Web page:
Monday, February 19, 2018

A Skill Strong Readers Share

Students in classrooms across the United States spend an estimated 85 percent of their school day on assignments that require reading texts. A key difference between students who can read well and those who cannot is the ability to use metacognition.

Metacognition can be regarded as a conversation readers have with themselves about what they are reading. Metacognitive readers enjoy reading because they can find meaning in texts and think deeply to comprehend what they’re reading.

Those who have not yet learned to be metacognitive often have trouble reading fluently and comprehending what they read.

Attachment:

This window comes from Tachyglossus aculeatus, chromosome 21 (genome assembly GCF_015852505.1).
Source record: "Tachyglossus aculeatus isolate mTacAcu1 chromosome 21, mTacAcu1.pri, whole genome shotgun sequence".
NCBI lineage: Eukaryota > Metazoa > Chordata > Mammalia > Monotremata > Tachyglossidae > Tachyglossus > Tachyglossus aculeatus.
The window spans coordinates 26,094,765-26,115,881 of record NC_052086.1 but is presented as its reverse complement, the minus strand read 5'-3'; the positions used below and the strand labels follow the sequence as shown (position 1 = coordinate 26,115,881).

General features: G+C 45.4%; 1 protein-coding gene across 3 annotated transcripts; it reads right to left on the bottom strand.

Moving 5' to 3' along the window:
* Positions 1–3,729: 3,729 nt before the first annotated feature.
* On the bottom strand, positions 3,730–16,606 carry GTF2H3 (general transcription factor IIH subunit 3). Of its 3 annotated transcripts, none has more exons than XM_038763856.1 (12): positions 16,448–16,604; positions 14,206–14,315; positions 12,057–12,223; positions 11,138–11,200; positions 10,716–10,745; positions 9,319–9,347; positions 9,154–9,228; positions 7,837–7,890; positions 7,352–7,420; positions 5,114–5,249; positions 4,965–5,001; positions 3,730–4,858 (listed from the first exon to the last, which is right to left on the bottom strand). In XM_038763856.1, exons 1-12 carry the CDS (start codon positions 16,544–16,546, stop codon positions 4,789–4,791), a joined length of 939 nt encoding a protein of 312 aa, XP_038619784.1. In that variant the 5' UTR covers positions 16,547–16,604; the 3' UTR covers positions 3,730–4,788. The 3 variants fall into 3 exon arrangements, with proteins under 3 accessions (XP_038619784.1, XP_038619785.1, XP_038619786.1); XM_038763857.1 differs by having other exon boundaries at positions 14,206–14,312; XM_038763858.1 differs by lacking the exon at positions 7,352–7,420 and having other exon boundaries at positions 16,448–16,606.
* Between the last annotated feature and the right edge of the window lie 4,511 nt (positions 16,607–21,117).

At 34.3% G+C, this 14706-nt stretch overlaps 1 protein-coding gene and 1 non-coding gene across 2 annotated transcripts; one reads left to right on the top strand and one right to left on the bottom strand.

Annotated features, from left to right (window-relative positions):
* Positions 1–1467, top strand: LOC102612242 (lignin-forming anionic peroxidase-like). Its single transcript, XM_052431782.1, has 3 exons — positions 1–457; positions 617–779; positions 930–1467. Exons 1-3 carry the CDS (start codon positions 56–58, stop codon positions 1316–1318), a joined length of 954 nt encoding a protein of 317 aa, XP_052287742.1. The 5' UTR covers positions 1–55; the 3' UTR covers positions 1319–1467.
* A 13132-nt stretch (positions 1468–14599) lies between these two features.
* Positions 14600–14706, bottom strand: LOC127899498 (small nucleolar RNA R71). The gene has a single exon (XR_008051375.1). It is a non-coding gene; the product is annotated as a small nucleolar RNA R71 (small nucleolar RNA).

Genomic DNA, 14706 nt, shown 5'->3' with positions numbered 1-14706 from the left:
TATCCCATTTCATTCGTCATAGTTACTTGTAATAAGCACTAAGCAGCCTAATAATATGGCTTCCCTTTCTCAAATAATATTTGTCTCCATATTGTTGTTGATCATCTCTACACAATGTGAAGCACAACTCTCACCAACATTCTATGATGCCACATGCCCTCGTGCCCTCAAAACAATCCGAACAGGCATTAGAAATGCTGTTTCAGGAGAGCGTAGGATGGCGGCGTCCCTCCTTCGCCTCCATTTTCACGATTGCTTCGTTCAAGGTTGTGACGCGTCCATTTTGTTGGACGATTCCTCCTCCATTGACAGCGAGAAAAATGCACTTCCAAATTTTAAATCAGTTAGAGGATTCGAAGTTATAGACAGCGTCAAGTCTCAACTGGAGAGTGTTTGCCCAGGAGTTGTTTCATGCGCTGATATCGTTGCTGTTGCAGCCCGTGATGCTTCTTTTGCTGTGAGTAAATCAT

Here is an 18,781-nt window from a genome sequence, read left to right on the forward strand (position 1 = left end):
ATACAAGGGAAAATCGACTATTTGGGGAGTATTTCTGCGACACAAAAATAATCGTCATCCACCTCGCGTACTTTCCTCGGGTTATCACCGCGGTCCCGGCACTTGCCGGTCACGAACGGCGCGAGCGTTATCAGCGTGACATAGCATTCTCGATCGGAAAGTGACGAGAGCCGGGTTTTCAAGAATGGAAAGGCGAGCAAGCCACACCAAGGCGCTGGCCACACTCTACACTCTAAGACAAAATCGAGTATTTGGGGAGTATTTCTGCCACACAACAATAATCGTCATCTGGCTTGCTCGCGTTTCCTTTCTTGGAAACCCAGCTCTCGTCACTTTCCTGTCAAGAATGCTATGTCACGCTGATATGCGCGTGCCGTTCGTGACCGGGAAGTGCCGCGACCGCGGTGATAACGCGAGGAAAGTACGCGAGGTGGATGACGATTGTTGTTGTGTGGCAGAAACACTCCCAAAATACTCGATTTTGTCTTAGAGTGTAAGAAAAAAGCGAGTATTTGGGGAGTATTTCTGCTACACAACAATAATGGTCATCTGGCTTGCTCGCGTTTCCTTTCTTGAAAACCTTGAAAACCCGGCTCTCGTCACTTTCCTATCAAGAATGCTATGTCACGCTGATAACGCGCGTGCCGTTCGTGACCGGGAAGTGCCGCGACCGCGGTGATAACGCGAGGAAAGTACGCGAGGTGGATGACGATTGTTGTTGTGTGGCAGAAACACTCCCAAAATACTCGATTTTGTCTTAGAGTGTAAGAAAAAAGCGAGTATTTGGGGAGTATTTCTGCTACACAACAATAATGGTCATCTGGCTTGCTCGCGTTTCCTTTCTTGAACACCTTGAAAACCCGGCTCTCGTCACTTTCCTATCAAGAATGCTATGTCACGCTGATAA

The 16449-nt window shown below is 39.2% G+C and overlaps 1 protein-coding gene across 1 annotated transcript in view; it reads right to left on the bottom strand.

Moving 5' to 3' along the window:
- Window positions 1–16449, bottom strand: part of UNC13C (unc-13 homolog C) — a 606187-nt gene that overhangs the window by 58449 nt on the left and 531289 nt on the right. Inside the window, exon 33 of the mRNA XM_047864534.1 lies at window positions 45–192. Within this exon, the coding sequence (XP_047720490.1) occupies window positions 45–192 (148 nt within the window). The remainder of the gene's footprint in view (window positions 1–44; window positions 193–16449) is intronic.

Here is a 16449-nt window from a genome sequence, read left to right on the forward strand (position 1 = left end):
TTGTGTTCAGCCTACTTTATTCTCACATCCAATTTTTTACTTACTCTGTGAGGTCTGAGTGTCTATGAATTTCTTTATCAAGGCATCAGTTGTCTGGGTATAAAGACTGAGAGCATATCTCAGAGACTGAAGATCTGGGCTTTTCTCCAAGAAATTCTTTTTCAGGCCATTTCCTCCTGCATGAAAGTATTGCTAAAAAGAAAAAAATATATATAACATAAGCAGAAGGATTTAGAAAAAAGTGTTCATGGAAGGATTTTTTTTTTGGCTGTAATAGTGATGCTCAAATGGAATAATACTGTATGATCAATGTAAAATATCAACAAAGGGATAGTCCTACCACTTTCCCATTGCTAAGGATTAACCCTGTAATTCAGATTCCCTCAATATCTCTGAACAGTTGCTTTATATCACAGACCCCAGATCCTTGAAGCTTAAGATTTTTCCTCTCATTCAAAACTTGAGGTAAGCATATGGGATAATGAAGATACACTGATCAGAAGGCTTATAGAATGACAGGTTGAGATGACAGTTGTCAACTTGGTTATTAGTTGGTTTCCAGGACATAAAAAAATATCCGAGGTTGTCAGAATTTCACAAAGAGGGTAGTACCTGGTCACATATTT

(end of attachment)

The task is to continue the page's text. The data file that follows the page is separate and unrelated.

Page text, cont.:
Virtually all students can learn how to become metacognitive readers when they are explicitly taught. Here are some tools for teaching students how to become metacognitive readers.

Before Reading

We consider the prereading stage to be of critical importance. The way teachers frame reading, by modeling passion, purpose, and curiosity about texts, fuels student motivation to read.

Allow students to select their reading material whenever possible. Guide students to appropriate selections they’ll be able to read with no less than 98 percent accuracy. This way, they can practice thinking about what they’re reading and increase their reading efficacy and fluency.

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